“Of course,” Rafnhild said. “I will cut the runes in my blood and yours.”
“If I fail?”
“You get no cure. I will not bind any other curse. I understand your plight, and I am very merciful, of course, if the task proves too much for a fickle girl’s heart.”
Still slightly reluctant, Helga shook the old woman’s gnarled hand. Later that day the oath was written on a piece of yew and each woman signed with a bloody thumbprint with a few of the townswomen as witness, a gesture all present knew to bind the volva to her word. After this, Rafnhild slowly and carefully drew a map on a piece of parchment she pulled from her bag. She sketched out a rough path, noting some mountains and rivers, and drew a road, then slid it across the table to Helga.
“The spirits are not mapmakers, alas,” she said. “But I’m sure you will reach what you seek.”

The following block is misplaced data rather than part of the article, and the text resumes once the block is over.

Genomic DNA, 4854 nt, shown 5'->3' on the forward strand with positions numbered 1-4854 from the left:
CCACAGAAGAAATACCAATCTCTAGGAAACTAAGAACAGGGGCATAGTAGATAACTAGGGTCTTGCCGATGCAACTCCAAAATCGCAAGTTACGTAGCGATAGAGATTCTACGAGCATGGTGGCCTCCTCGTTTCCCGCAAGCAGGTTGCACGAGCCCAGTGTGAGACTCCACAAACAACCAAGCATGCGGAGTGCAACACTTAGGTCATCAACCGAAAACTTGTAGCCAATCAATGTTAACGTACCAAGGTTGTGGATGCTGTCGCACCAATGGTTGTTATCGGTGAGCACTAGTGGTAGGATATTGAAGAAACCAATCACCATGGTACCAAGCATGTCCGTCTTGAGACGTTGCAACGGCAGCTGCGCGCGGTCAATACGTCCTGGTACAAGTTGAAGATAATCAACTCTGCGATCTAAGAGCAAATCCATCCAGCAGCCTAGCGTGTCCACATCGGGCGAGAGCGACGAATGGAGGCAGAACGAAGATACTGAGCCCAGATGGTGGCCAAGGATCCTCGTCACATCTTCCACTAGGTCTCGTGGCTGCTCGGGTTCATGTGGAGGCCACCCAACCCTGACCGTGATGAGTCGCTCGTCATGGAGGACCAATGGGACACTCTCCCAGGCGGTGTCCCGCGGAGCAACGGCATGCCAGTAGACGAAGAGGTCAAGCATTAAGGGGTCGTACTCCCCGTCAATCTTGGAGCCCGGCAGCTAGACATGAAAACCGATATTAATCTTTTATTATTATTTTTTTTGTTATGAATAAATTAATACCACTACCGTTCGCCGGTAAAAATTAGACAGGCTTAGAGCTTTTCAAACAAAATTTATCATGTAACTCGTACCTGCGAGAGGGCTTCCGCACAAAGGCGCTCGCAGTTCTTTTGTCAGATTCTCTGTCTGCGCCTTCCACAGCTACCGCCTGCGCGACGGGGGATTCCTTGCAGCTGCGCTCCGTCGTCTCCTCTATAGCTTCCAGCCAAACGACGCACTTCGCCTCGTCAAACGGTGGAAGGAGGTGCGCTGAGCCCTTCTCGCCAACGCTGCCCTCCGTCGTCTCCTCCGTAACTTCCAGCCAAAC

The next day Helga went to town to see who might be willing to help her on her journey, for though the Volva said that the road was easy, Helga knew that there were still some dangers in the world.
First, she went to Bjorn, who had two strong sons near Helga’s age, though a bit younger. She found him at his post, moving barrels of seed wheat with one of his sons.
“My sons are their own men,” Bjorn said. He flashed a hard eye to Snorre, his younger son as he sniggered.
“You don’t usually call us men,” Snorre said.
Bjorn narrowed his eyes, but did not chastise him. He turned back to Helga and said, “But I will caution them not to follow you, and I will tell you to stay right here. There’s no reason for that old woman to send you off on some wild goose chase, looking for some magic water.”